“More recently, in the March 2005 issue of the journal ‘Nature’ researchers at Dartmouth College in the US reported that they had pinpointed the region of the brain where ‘ earworms ‘ or catchy tunes reside, the auditory cortex. They found that the sounds and words that have actually been heard can be readily recalled from the auditory cortex where the brain can listen to them ‘virtually’ again and again. Music it seems is the ideal catalyst to the memorisation of words.”  (source)

Another study has also pointed to the possibility that “the extra information provided in music can facilitate language learning.”

To this day I still remember the words of one of the pirate songs that my au pair charges liked to listen to.  Robbi der Seeräuber segelt an der Wind.  Robbi der Seeräuber tut nur das was ihm gefällt.  Robbi der Seeräuber segelt an der Wind!  Und wir segeln mit ihm weil wir auch Piraten sind!  Cha-cha-cha!

Have you used music as a foreign language-learning crutch?  What did you listen to?

0 Comments on “music and language, language in music

  1. Kassierer? Yuk. It’s as punk as Green Day. But less than Elvis and Heino. For writing the lyrics from a Hass-Song on the walls of my rooms I end up in a bad fight with my mother. But as far as I remember the never made more than 2 good songs and seeing them in a live video from the 80ies was quite depressing. Yok (who was Quetschenpaua in the 90ies) is still around, playing solo or with his Band “option weg” (check them out – I’ve really enjoyed seeing them live).

    But you didn’t asked for comment on your German punksong history.

    The first record that really made me want to learn a foreign language – English – was Dead Kennedys’ “Fresh fruit for rotting vegetables” – still one of my favourite records of all time. But my english teacher just told me “that’s bad English” instead of guiding me to a slang dictionary (yes, pre-internet times …). So I end up transcribing a cheesey song by Chris De Burgh in English class. Regarding learning English this didn’t helped at all.

  2. Gegenglück: Hahahaha. I can’t say I’ve listened to the Kassierers since, or really more than that one song, which I found amusing. Still, it was part of my initiation here, and there you have it. 🙂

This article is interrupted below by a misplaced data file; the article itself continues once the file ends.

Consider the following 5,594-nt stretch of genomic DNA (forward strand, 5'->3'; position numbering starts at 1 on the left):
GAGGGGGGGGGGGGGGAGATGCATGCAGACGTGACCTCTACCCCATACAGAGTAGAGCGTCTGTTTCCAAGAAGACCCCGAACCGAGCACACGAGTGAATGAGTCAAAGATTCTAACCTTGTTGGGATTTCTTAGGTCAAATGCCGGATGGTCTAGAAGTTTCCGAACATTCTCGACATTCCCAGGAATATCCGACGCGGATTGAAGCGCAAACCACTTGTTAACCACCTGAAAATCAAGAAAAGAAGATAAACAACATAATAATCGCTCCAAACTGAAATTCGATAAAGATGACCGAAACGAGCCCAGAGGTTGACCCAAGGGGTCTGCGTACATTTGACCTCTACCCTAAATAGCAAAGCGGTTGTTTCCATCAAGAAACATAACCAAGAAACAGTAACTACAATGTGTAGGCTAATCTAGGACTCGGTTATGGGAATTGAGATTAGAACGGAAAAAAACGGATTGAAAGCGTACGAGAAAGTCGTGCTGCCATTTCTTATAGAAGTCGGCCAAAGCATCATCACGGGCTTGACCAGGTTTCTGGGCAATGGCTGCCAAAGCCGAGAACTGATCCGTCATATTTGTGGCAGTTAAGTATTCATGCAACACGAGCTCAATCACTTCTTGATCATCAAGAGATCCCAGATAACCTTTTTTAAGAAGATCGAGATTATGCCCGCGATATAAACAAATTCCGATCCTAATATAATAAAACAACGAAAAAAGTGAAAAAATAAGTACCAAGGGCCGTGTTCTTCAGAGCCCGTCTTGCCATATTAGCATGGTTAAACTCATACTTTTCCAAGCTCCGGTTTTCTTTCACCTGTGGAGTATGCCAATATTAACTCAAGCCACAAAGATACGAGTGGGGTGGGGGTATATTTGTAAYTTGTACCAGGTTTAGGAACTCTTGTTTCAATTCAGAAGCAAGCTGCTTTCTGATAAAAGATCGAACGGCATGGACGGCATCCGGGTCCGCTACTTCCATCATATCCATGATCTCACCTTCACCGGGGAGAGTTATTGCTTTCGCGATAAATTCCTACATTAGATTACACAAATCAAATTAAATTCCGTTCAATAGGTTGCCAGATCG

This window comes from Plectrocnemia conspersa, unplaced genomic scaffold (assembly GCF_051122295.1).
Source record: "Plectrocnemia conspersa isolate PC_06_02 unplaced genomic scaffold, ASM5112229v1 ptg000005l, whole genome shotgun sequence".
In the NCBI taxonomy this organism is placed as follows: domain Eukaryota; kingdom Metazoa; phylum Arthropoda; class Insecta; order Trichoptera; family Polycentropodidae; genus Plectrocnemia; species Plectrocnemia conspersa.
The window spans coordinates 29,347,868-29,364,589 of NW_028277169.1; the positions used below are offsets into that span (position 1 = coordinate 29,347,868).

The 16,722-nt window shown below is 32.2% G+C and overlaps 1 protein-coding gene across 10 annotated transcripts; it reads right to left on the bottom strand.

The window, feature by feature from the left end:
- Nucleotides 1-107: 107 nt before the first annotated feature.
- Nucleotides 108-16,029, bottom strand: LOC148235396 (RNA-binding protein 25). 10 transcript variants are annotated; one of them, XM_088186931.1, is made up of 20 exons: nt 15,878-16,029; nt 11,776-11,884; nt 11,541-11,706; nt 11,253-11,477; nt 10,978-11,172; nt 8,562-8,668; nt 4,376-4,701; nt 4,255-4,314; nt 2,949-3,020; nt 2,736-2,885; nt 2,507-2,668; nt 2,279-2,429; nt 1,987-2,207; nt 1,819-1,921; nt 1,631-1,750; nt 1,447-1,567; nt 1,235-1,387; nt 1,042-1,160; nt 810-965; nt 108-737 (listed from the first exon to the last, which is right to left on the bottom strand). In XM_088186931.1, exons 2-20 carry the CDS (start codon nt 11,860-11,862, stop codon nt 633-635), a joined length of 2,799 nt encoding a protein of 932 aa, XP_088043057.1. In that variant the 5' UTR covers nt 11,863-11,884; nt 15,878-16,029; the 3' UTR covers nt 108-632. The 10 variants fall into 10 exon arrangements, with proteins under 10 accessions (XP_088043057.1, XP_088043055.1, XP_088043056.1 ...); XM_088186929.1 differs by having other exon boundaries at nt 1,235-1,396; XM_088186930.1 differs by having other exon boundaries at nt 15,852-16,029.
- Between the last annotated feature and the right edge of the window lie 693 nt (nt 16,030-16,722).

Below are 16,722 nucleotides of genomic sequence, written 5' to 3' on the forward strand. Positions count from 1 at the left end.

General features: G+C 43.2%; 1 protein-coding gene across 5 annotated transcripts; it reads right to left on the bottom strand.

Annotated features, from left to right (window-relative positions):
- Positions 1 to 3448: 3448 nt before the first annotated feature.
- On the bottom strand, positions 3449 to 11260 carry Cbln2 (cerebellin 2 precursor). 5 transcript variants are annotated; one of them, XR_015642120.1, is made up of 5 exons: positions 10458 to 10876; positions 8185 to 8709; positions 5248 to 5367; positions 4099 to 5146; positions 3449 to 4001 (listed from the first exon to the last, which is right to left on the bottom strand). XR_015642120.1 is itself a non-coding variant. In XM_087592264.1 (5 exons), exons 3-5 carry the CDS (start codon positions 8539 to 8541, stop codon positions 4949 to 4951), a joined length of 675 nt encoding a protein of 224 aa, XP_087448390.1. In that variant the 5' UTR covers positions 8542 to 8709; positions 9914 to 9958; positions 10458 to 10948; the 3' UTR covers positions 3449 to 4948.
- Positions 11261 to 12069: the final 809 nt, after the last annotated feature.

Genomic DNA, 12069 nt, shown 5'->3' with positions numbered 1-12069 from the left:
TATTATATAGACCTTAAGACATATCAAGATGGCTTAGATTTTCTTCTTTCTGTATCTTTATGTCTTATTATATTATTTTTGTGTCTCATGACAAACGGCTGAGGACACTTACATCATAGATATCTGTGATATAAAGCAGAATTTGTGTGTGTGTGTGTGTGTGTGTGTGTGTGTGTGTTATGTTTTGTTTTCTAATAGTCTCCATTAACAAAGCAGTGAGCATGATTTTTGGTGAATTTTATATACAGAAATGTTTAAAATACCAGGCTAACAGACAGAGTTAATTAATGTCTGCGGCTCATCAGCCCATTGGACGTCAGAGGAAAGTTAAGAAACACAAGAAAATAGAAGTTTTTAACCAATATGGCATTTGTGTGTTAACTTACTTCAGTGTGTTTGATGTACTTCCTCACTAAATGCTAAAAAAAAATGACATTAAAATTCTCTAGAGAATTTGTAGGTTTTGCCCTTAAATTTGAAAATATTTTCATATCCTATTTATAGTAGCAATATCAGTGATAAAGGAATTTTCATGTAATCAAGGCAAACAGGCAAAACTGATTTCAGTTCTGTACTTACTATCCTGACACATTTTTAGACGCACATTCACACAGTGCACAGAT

Too bad about your teacher. That would have been good motivation to learn I assume. Though your English seems to have done just fine even so.

  3. I really started to get serious about developing my German when I heard Die Härte with Herbert Grönemeyer on MTV in early 90s.
    – Did he say “Hart im Hirn, weich in der Birne”, did he really? Did he really really say “Es ist hart, allein beschrenkt zu sein”?
    I remember I burst out laughing (always the best weapon against aggressive people). As soon as I could get hold of a copy of the album (NOT easy in those days), translated and learnt every song by heart.
    Now I have to learn Dutch – any recommendations apart from the cheesy pop songs they seem to love?

  4. 1Vikinggirl: I don’t know any Dutch bands that sing in Dutch (Bird, however, are a great Dutch band who sing in English), but I have some Dutch friends I could ask about that…

  5. Yes, please, I’d really like that. Something with a good hard beat and some intelligence… Would it be too much to ask for banjo too? 😉
    I missed you on the Dutch tour so I hope you are coming back…

  6. I teach French to the big expat community of Britishers who live out in the Alps, and I use songs as listening exercises: I get the lyrics and blank out some of the words that I think my students will know or be able to work out – but also ones that can sound like other words too, to see if they can work out the context. Ben L’Oncle’s motown Soulman has gone down really well! I’m going to try the same thing on myself, in my attempts to learn spanish 🙂 Katie.